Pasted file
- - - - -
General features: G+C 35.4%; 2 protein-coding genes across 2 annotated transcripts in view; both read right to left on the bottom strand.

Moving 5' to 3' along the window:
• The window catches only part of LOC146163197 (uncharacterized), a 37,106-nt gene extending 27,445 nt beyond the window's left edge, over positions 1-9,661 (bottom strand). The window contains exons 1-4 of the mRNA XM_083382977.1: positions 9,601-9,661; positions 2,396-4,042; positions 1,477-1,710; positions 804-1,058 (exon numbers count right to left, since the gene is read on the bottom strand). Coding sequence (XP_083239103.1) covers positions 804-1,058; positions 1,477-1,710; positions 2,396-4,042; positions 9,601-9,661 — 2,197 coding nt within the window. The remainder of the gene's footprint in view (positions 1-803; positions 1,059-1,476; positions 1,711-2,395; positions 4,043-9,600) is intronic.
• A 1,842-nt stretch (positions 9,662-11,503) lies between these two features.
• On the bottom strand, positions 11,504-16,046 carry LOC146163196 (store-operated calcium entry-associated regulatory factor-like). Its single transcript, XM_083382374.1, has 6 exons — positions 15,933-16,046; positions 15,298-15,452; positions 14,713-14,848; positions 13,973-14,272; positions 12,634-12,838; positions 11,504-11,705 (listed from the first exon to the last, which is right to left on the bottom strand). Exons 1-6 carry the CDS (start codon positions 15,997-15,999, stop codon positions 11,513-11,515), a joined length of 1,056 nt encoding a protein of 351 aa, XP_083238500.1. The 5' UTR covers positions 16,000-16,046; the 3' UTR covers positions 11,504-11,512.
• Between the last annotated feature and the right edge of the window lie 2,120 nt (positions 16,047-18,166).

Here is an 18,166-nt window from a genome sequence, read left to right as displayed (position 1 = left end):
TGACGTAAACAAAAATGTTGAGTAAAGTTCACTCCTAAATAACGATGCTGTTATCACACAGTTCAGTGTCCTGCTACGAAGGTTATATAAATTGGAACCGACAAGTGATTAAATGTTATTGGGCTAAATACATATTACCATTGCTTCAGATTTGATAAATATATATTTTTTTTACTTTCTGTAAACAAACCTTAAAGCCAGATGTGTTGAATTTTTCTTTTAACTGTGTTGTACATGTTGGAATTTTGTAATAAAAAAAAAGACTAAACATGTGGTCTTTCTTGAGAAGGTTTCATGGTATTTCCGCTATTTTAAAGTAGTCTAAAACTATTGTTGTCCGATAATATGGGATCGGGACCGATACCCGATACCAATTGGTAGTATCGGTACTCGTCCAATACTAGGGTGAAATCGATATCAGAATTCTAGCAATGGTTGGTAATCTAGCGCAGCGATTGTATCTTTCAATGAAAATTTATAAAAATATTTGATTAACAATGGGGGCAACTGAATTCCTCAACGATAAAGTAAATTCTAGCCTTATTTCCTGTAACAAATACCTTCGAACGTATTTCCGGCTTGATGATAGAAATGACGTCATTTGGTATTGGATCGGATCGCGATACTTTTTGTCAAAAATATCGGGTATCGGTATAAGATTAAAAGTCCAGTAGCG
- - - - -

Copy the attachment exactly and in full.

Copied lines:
General features: G+C 35.4%; 2 protein-coding genes across 2 annotated transcripts in view; both read right to left on the bottom strand.

Moving 5' to 3' along the window:
• The window catches only part of LOC146163197 (uncharacterized), a 37,106-nt gene extending 27,445 nt beyond the window's left edge, over positions 1-9,661 (bottom strand). The window contains exons 1-4 of the mRNA XM_083382977.1: positions 9,601-9,661; positions 2,396-4,042; positions 1,477-1,710; positions 804-1,058 (exon numbers count right to left, since the gene is read on the bottom strand). Coding sequence (XP_083239103.1) covers positions 804-1,058; positions 1,477-1,710; positions 2,396-4,042; positions 9,601-9,661 — 2,197 coding nt within the window. The remainder of the gene's footprint in view (positions 1-803; positions 1,059-1,476; positions 1,711-2,395; positions 4,043-9,600) is intronic.
• A 1,842-nt stretch (positions 9,662-11,503) lies between these two features.
• On the bottom strand, positions 11,504-16,046 carry LOC146163196 (store-operated calcium entry-associated regulatory factor-like). Its single transcript, XM_083382374.1, has 6 exons — positions 15,933-16,046; positions 15,298-15,452; positions 14,713-14,848; positions 13,973-14,272; positions 12,634-12,838; positions 11,504-11,705 (listed from the first exon to the last, which is right to left on the bottom strand). Exons 1-6 carry the CDS (start codon positions 15,997-15,999, stop codon positions 11,513-11,515), a joined length of 1,056 nt encoding a protein of 351 aa, XP_083238500.1. The 5' UTR covers positions 16,000-16,046; the 3' UTR covers positions 11,504-11,512.
• Between the last annotated feature and the right edge of the window lie 2,120 nt (positions 16,047-18,166).

Here is an 18,166-nt window from a genome sequence, read left to right as displayed (position 1 = left end):
TGACGTAAACAAAAATGTTGAGTAAAGTTCACTCCTAAATAACGATGCTGTTATCACACAGTTCAGTGTCCTGCTACGAAGGTTATATAAATTGGAACCGACAAGTGATTAAATGTTATTGGGCTAAATACATATTACCATTGCTTCAGATTTGATAAATATATATTTTTTTTACTTTCTGTAAACAAACCTTAAAGCCAGATGTGTTGAATTTTTCTTTTAACTGTGTTGTACATGTTGGAATTTTGTAATAAAAAAAAAGACTAAACATGTGGTCTTTCTTGAGAAGGTTTCATGGTATTTCCGCTATTTTAAAGTAGTCTAAAACTATTGTTGTCCGATAATATGGGATCGGGACCGATACCCGATACCAATTGGTAGTATCGGTACTCGTCCAATACTAGGGTGAAATCGATATCAGAATTCTAGCAATGGTTGGTAATCTAGCGCAGCGATTGTATCTTTCAATGAAAATTTATAAAAATATTTGATTAACAATGGGGGCAACTGAATTCCTCAACGATAAAGTAAATTCTAGCCTTATTTCCTGTAACAAATACCTTCGAACGTATTTCCGGCTTGATGATAGAAATGACGTCATTTGGTATTGGATCGGATCGCGATACTTTTTGTCAAAAATATCGGGTATCGGTATAAGATTAAAAGTCCAGTAGCG